Top tips for Christmas shopping
Stressed about the pre-Christmas shopping rush? Here are 7 top tips to make gift buying a breeze, plus your rights when things don't go to plan.
1. Watch out for sale prices
Are you tempted by a “sale” price that looks too good to miss? Check you’re getting a genuine bargain before handing over your cash. Do a quick online comparison of prices on other retailers’ websites to see whether it’s the best price on offer. Sales are so common at some retailers that discounts aren’t always what they’re cracked up to be.
2. Get an exchange card
Not sure your gift will get a glowing reception? To avoid it gathering dust in someone’s wardrobe or being “re-gifted”, ask the store for an exchange card so the recipient can swap the unloved item for something else. Not all stores offer exchange cards, but they may still be willing to do an exchange.
3. Avoid gift cards
Gift cards are the go-to option if you’re short on time or ideas. But before you buy, check whether the card has an expiry date. Cards with short expiry dates mean they could become worthless before they can be redeemed. You could always consider giving cash instead – it doesn’t come with any expiry date. Check out our campaign to end unfair gift card expiry dates.
4. Avoid extended warranties
If you’re offered an extended warranty with your purchase, don’t waste your money. You’ll probably be paying for protection you already have under the Consumer Guarantees Act (CGA). The CGA requires goods to be of acceptable quality. The retailer must put things right when a product doesn’t measure up.
5. Ignore pressure tactics
“Hurry, last items in this size.” “Limited stock.” “Ten other people are looking at this.” Treat these claims with the scepticism they deserve. They’re pressure tactics that tempt you to head to the checkout without delay. Don’t let them sway you into making a purchase you could end up regretting.
6. Watch out for credit traps
Is your shopping budget running thin? Many retailers will be more than happy to offer you credit with an interest-free period. But think carefully before signing up – these offers may be interest-free but rarely fee-free. You’ll usually have to pay a fee to set up the deal, and you can also be stung with default fees if you miss payments.
Missed payment fees can also apply if you sign up with services such as Afterpay and Laybuy. With these payment options, you get your goods immediately and pay off the price in instalments. But they’re not currently covered by credit or layby laws, and you don’t have the same right to cancel if you change your mind.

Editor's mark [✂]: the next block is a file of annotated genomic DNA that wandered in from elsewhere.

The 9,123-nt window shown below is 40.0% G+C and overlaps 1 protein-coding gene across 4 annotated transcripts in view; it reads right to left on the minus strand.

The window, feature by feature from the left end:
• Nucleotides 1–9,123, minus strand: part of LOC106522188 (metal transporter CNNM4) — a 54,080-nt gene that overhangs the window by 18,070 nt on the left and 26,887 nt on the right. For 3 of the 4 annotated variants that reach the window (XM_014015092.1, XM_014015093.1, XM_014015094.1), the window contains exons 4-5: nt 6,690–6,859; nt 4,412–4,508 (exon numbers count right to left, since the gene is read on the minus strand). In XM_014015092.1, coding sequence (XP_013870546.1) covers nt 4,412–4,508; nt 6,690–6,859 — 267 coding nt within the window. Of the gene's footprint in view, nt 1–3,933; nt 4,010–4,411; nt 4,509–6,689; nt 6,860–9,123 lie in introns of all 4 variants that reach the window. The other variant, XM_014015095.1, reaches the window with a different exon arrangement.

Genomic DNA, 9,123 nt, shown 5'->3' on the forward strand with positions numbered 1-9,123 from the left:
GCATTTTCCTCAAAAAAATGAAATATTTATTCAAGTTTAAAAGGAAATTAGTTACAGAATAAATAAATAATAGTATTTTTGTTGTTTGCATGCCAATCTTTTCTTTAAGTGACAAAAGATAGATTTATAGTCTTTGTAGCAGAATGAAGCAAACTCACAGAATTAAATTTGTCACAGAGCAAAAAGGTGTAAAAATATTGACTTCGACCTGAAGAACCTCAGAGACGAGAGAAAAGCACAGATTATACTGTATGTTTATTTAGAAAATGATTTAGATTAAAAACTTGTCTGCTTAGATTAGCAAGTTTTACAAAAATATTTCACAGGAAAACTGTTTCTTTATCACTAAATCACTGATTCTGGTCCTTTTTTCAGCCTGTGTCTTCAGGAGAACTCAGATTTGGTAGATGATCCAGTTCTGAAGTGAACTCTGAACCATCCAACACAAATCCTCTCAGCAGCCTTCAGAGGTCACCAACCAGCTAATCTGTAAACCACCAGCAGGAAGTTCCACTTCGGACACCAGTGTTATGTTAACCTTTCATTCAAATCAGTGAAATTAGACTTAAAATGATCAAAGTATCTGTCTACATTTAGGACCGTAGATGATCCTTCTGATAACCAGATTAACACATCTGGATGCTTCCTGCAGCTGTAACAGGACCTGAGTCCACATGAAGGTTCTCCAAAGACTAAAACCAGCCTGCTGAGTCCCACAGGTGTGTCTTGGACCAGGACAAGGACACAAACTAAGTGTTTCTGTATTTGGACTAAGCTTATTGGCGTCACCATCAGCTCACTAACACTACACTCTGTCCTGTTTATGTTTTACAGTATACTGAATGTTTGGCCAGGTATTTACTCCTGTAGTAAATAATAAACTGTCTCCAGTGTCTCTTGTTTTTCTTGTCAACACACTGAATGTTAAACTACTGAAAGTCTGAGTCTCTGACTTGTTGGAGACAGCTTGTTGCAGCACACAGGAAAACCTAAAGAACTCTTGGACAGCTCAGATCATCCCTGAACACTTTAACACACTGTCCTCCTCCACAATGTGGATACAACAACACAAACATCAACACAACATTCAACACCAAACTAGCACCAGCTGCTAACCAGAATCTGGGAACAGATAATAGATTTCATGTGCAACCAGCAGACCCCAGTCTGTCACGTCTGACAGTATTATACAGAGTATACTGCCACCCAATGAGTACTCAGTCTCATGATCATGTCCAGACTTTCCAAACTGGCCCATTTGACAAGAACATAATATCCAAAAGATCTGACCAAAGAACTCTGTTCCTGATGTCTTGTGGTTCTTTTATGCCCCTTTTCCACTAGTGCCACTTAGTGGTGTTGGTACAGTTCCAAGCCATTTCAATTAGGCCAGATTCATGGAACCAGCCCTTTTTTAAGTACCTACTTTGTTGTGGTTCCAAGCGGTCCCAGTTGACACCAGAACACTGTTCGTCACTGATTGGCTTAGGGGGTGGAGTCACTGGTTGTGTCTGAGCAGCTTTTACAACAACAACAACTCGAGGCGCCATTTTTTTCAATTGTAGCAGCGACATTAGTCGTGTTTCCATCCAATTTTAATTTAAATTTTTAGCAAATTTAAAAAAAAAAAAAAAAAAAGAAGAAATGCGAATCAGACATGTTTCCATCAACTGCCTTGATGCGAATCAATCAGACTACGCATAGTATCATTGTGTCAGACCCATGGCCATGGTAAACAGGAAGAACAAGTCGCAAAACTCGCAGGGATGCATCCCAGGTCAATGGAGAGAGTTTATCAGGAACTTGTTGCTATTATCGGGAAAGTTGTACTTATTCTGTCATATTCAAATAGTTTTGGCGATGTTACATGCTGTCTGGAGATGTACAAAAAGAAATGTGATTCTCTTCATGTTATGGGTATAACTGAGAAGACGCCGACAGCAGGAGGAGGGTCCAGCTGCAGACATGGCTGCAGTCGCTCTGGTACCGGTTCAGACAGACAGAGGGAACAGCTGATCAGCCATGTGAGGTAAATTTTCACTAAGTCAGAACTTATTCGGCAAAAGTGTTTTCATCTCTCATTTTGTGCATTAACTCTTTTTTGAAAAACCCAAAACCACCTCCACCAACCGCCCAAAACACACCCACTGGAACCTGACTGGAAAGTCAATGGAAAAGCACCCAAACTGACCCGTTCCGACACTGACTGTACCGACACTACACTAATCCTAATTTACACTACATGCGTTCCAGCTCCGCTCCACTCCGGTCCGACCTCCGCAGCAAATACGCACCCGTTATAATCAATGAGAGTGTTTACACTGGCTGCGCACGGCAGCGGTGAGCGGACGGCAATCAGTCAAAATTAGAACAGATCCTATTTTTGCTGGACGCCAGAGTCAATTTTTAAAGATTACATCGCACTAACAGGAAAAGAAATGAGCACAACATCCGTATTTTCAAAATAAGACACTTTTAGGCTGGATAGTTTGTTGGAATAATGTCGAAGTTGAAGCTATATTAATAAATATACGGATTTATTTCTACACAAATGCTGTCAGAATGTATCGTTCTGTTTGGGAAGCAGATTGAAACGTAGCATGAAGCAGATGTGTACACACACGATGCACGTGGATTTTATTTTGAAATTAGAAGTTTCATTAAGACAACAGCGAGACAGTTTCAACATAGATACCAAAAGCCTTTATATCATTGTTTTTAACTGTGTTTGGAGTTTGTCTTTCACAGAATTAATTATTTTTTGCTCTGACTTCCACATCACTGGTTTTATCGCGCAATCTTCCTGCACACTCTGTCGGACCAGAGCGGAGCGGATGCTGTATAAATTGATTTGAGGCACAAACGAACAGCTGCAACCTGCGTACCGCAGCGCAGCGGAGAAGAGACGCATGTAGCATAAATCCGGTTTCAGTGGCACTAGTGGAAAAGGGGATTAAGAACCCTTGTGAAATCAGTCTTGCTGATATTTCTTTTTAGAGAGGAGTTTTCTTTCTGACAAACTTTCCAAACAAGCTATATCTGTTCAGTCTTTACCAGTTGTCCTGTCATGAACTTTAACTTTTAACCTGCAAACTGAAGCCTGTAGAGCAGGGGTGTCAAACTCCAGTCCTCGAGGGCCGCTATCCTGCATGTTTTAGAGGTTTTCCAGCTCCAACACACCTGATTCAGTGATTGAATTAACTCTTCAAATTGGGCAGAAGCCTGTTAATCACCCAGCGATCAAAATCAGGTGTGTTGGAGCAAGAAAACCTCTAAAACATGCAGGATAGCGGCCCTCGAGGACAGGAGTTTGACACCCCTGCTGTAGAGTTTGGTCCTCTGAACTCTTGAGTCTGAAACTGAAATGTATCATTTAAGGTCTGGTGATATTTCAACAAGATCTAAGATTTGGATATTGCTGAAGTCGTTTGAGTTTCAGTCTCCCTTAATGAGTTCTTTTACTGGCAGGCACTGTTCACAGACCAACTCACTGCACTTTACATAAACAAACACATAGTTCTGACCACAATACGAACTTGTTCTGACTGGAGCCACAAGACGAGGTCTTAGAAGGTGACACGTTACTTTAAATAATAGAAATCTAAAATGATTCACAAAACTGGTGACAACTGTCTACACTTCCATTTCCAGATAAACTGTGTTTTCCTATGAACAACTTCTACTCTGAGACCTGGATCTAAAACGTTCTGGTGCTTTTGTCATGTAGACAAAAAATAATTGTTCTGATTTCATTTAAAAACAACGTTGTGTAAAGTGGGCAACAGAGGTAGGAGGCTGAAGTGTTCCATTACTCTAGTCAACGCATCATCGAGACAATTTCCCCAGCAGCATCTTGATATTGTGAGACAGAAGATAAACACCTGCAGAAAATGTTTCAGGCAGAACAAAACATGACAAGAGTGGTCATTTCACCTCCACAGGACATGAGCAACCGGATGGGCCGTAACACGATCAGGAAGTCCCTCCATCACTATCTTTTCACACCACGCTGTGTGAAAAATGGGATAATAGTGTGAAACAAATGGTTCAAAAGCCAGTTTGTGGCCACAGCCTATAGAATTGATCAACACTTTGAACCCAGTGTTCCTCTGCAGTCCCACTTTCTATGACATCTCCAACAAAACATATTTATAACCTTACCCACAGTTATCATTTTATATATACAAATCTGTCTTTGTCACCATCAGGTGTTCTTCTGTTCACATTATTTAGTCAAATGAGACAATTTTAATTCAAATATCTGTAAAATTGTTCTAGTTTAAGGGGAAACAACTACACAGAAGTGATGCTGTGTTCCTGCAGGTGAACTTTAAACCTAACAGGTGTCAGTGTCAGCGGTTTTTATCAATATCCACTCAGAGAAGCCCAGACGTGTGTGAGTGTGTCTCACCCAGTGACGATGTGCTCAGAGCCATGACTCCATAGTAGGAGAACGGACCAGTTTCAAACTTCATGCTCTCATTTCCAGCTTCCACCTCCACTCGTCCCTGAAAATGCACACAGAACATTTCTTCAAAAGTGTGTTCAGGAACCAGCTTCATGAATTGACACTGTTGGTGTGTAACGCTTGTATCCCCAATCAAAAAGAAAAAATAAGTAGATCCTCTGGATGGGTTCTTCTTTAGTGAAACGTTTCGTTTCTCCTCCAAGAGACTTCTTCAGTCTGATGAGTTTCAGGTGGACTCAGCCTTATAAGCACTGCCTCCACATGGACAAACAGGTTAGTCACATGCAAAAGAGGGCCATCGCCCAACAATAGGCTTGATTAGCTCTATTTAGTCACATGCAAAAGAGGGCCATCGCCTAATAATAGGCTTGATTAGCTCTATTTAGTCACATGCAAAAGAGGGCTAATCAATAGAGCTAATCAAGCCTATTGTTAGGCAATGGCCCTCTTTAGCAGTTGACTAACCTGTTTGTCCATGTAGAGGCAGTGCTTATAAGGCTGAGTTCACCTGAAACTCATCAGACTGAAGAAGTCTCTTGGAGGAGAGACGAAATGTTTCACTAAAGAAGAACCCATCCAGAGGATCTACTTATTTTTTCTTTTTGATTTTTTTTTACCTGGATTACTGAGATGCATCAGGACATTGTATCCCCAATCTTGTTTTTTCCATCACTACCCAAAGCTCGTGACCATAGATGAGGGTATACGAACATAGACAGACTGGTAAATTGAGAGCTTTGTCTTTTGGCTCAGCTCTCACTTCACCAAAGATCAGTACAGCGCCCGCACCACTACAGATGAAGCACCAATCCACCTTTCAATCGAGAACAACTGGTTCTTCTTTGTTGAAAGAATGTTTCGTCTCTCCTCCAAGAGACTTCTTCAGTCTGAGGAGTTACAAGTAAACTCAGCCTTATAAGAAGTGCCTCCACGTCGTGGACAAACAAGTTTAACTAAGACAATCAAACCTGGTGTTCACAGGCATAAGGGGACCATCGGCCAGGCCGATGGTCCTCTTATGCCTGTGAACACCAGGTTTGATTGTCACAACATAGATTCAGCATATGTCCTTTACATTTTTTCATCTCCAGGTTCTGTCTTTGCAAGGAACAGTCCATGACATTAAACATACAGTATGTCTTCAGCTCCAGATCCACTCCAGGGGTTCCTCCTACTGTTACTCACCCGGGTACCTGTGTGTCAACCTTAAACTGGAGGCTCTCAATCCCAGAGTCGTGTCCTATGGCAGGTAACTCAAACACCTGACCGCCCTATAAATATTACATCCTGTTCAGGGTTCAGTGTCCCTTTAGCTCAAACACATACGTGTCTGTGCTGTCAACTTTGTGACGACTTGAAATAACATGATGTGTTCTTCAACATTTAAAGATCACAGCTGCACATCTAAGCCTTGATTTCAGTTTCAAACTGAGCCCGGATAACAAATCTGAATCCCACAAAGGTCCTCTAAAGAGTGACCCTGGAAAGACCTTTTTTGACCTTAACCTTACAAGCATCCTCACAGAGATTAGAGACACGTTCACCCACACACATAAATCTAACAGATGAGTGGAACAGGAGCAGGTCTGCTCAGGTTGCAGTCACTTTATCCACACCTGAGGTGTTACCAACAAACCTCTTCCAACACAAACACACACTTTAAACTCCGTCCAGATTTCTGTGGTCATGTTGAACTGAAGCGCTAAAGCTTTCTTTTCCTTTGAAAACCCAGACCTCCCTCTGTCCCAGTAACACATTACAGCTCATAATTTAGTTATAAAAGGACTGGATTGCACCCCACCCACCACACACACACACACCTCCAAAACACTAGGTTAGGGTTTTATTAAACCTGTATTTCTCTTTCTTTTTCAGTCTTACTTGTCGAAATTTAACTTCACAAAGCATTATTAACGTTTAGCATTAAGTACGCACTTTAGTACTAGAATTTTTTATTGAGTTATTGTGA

7. Remember that mistakes happen
Check your bank statements and receipts to make sure you haven’t been overcharged. If you spot an error, immediately contact the retailer and ask it to fix the problem.
What the law says
The Consumer Guarantees Act (CGA) applies to all traders that advertise or sell to Kiwi consumers, even if the company is based abroad. The CGA covers all items bought from a trader for personal use. It doesn’t matter if you purchased the product or received it as a gift.
The CGA requires that goods:
are of acceptable quality
are fit for purpose
match the advertised descriptions
will be priced reasonably (if no price or pricing systems have been agreed upfront)
will be delivered on time or within a reasonable time if the supplier arranges delivery
will be owned by the customer once purchased.
What to do if things go wrong
Retailers don’t have to take back goods if you simply get a case of buyer’s remorse. But if your purchase isn’t of acceptable quality, it’s a different story.
Contact the retailer
Your first step is to contact the retailer and give it a chance to fix the problem.
You’ll need proof of purchase, such as a receipt or bank statement.
When the fault with the item is minor, the retailer can choose to repair it, replace it or give you a refund. If the item has a significant fault, it’s up to you whether you want a refund or replacement.
Retailers can’t dodge their CGA obligations by putting up signs such as “no refunds” or “no returns on sale items”. They also can’t bury these types of claims in their terms and conditions. If the product is faulty, the retailer must put it right.
Traders also risk breaching the Fair Trading Act if they mislead you about your rights or their products.
Ask for a chargeback
If you didn’t receive your order or can’t get a refund from the retailer and you paid by credit or debit card, you can ask your bank for a chargeback.
Go to the Disputes Tribunal
Alternatively, you can file a claim with the Disputes Tribunal (for disputes up to $30,000). It costs between $45 and $180 to file a claim.
Complain to the Commerce Commission
If you’ve been misled by a retailer, make a complaint to the Commerce Commission. Let us know, too.